From the HSLDA E-lert Service:
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Date:
From:
Subject:

3/11/2002 1:34:35 PM
Scott A. Woodruff, Esq., Staff Attorney of HSLDA
Missouri--Legislation Would Raise Compulsory Attendance Age

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From the HSLDA E-lert Service...
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Dear Missouri Members and Friends,

The Missouri legislature recently acted on two bills that will
negatively impact home education if passed into law. Both House Bill
1460 and its companion, Senate Bill 858, would allow metropolitan
school districts to increase the age of compulsory attendance from 16
to 17. For the reasons detailed below, HSLDA strongly opposes these
bills.

ACTION REQUESTED

Please call your senator and representative and give them this
message:

"Please oppose the compulsory attendance age bill S.B. 858. This
bill is unnecessary, restricts parental choice, and wastes taxpayer
money." (Refer to H.B. 1460 when you call your representative.)

You do not need to identify yourself as a home schooler. If they
ask, answer honestly. If they say, "This doesn't affect home
schooling" respond courteously, "Can a high school dropout say he is
home schooling in order to avoid compulsory attendance?" The correct
answer is "yes." Then point out, "This does affect home schooling.
Please oppose H.B. 1460 and S.B. 858."

Call the Missouri capitol switchboard at 573-751-3659 and ask to be
connected to your state representative or senator.

If you do not know who your senator or representative is you can
locate them through HSLDA's "Legislative Toolbox" located at:
http://www.hslda.org/toolbox.

HSLDA'S REASONS FOR OPPOSING H.B. 1460 AND S.B. 858

Children are BEST educated when PARENTS have the freedom to make
individual choices regarding their children's education. These bills
further limit the cherished right of parents to determine what is
best for their children. When parental freedoms are respected, some
parents will choose to continue educating their children beyond the
age of compulsory attendance. Others, including those with children
who have excelled academically as many home schoolers do, will cease
education when the child reaches the age of compulsory attendance.
This decision, however, must remain the prerogative of the parent,
not the state. Raising the compulsory attendance age limits parental
choice regarding the education of their children, thereby diminishing
the effectiveness of education.

If these bills are enacted, the compulsory attendance age will be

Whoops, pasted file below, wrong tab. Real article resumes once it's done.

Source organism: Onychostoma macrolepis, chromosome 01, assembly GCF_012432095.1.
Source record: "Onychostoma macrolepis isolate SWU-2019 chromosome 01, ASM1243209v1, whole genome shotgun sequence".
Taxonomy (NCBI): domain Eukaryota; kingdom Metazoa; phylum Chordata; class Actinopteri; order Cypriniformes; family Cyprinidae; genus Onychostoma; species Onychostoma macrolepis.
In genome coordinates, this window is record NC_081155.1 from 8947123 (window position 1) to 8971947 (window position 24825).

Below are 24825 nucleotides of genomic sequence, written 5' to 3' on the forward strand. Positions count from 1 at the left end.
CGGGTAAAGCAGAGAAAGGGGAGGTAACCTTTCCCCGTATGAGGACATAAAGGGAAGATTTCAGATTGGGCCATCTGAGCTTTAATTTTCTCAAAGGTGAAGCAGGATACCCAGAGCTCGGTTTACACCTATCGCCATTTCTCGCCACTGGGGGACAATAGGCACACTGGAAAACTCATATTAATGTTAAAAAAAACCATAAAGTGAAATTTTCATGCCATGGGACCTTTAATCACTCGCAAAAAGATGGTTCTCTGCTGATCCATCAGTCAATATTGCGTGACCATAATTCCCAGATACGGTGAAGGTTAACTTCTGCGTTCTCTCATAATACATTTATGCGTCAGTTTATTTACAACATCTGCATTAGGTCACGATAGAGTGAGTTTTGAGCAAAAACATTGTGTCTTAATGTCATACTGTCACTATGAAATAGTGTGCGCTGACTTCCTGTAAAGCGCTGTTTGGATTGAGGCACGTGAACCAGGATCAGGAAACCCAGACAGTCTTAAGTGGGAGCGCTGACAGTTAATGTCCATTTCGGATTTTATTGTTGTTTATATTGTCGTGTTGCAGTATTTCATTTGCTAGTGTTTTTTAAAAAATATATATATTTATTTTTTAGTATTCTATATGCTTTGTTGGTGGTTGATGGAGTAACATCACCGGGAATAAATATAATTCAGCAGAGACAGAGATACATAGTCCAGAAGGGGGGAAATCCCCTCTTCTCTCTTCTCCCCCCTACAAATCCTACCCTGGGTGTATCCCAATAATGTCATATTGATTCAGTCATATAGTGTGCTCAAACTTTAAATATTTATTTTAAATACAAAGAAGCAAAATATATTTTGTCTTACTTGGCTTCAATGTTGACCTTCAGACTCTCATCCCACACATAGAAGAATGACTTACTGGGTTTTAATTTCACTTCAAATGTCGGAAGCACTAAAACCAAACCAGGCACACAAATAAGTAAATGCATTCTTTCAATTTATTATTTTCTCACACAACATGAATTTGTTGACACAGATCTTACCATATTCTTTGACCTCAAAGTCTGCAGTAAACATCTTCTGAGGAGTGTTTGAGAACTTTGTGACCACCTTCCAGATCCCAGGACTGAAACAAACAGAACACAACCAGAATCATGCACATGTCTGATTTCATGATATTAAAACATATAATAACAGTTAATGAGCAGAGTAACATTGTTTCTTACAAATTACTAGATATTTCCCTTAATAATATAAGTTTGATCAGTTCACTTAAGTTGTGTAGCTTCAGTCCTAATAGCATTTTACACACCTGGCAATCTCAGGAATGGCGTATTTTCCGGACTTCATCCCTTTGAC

fragmented across the state. This would be especially problematic for
families who move from one school district to another. If a family
with a 16-year-old graduate moves from a district with a compulsory
age of 16, to a district with a compulsory age of 17, they would be
required to continue the formal education of this student because of
the higher compulsory age in the new district. A family will no
longer know for certain what the compulsory attendance age is in the
district they live in unless they contact the school district.

Fracturing the compulsory attendance age will create problems in
other areas of the law, including confusion regarding employment 16-
year-olds.

Beyond the infringement upon parental rights, these bills also
propose a dangerous precedent for making substantive changes to the
law. It is improper to delegate authority to a school district to
restrict parental choice regarding the education of their children.
Changes to the compulsory attendance law should be made by the
legislature, and not be left to the whim of the local school
district.

BACKGROUND

H.B. 1460 and S.B. 858 are identical bills that give metropolitan
school districts the ability to raise the top end of the compulsory
attendance age from 16 to 17. This change in would affect not only
students who attend public schools, but also private school and home
school students. Home schoolers would not know for sure what the age
of compulsory attendance is in their area without contacting the
school district, something they are not and should not be required to
do.

H.B. 1460 (sponsored by Representative Robert Hilgemann) passed out
of the Miscellaneous Bills and Resolutions Committee on February 28,
2002. The bill is now before the full House but has not been placed
on the calendar at this time. You can read the text of H.B. 1460 at:
http://www.house.state.mo.us/bills02/bills02/hb1460.htm.

S.B. 858 (sponsored by Senator Patrick Dougherty) was passed by the
Senate Education Committed on March 6, 2002. The bill is now before
the full Senate but has not been placed on the calendar at this time.
Read the text of S.B. 858 at:
http://www.senate.state.mo.us/02info/bills/sb858.htm.

Both bills carefully exclude home schoolers, but this creates a
"loophole" that will seriously damage the reputation of home
schooling families in Missouri. If dropouts can avoid compulsory
attendance by saying that they are home schooling, they will do so.
We must not let this happen.

Thank you for standing strong with us to protect the right of parents
to educate their children.

Sincerely yours,

Scott A. Woodruff, Esq.

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